The Ohio city of Akron declared a state of emergency on Monday, setting a curfew and canceling Independence Day fireworks, after protests over the police killing of an unarmed Black man turned unruly on Sunday night.
The protests broke out after police released body camera video that showed eight officers shooting at Jayland Walker, 25, as he fled a traffic stop last week. Walker's body was found to have some 60 gunshot wounds.
Daytime protests on Sunday were peaceful but, despite pleas from the Walker family that demonstrations remain peaceful, Akron police declared an unlawful assembly once property was damaged. Officers in riot gear fired about a dozen canisters of tear gas to scatter protesters, WKYC-TV said.
Akron Mayor Dan Horrigan said a curfew for downtown Akron was in effect from 9 p.m. to 6 a.m. until further notice, and a pair of Fourth of July fireworks displays also were canceled.
"There was significant property damage done to downtown Akron. Small businesses up and down Main Street have had their windows broken. We cannot and will not tolerate the destruction of property or violence," Horrigan said in a statement.
The Jayland Walker shooting marks the latest in a series of police killings of unarmed Black men, raising questions about police use of force and equal justice for African Americans, and contributing to increased polarization in the United States.
White House spokesman Andrew Bates told Reuters the Justice Department, including the Civil Rights Division and the FBI field office in Akron, is closely monitoring and evaluating the situation surrounding Walker’s death.
"This footage is disturbing," Bates said. "And no family should ever have to endure the horrific pain and loss of a loved one that the Walker family is experiencing right now."
Police said Walker had a gun in his car but left it on the front seat as he fled on foot. Officers believed he fired a round from inside the car before fleeing, police said, and that Walker was "moving into firing position" when he got out of his car, prompting them to react to him as a potential threat, Akron Police Chief Stephen Mylett said.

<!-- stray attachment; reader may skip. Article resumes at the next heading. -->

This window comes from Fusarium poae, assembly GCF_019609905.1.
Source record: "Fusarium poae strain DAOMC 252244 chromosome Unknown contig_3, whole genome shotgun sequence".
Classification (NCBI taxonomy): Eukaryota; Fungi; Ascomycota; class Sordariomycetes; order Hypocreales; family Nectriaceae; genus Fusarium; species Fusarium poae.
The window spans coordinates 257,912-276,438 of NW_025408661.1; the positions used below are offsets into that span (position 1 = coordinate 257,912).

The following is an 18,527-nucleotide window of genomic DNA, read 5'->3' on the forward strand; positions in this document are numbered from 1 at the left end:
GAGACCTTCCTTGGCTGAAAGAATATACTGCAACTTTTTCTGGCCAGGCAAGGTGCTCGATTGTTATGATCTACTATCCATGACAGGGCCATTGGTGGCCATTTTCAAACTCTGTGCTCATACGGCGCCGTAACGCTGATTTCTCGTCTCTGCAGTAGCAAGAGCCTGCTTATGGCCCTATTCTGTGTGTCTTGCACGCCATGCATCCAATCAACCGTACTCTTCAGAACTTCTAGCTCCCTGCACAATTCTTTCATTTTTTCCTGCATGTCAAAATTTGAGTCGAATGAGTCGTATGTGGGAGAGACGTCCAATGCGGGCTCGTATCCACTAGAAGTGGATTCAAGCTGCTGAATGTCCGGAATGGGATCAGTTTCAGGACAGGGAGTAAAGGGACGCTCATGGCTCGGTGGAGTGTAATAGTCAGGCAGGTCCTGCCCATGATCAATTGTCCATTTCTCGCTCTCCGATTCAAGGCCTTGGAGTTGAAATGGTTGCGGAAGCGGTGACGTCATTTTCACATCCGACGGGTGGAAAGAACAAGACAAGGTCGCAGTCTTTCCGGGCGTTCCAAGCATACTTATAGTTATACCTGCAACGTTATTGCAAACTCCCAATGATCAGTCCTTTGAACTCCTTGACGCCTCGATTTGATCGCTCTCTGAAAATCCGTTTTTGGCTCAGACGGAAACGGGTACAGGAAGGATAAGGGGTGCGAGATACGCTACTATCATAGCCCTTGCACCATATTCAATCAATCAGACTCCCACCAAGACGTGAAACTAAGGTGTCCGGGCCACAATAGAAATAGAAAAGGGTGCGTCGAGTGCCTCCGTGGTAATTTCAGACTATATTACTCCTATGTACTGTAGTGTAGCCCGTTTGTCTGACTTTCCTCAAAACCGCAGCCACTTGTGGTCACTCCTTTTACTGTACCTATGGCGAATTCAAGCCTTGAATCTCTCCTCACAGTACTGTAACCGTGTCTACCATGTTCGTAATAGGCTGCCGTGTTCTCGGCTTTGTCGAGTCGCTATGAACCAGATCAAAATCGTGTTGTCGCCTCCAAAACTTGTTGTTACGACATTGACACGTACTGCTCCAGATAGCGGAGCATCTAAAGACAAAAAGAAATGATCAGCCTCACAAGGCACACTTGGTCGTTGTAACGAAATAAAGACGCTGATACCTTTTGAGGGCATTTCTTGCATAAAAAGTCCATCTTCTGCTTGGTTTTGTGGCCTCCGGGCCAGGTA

VOW OF 'FAIR' INVESTIGATION
The mayor praised the peaceful protests, which were led by the Akron chapter of the NAACP. Hundreds of demonstrators marched in the streets of the city of about 200,000 people, waving "Black Lives Matter" flags and chanting, "We are done dying," and "Justice for Jayland."
Horrigan said the trouble began after nightfall, a pattern that was seen in the turbulent summer of 2020, when protests spread across the United States over the death of George Floyd, a Black man who died when a white Minneapolis police officer kneeled on his neck for several minutes. Officers were later convicted of various charges including murder and civil rights violations in the Floyd case.
On Sunday, the attorney for the Walker family, Bobby DiCello, told reporters he was "very concerned" about the police accusation that Walker had fired at officers from his car, adding that there was no justification for his violent death.
"I ask you, as he's running away, what is reasonable? To gun him down? No, that's not reasonable," DiCello said.
The Ohio attorney general and Ohio's Bureau of Criminal Investigation are investigating, and the file will be made public at the conclusion of the case, Attorney General Dave Yost said on Sunday.
"People want and deserve answers, and they shall have them. BCI will conduct a complete, fair and expert investigation," Yost said in a statement
The eight officers directly involved in the shooting have been placed on paid administrative leave, the Akron police chief said.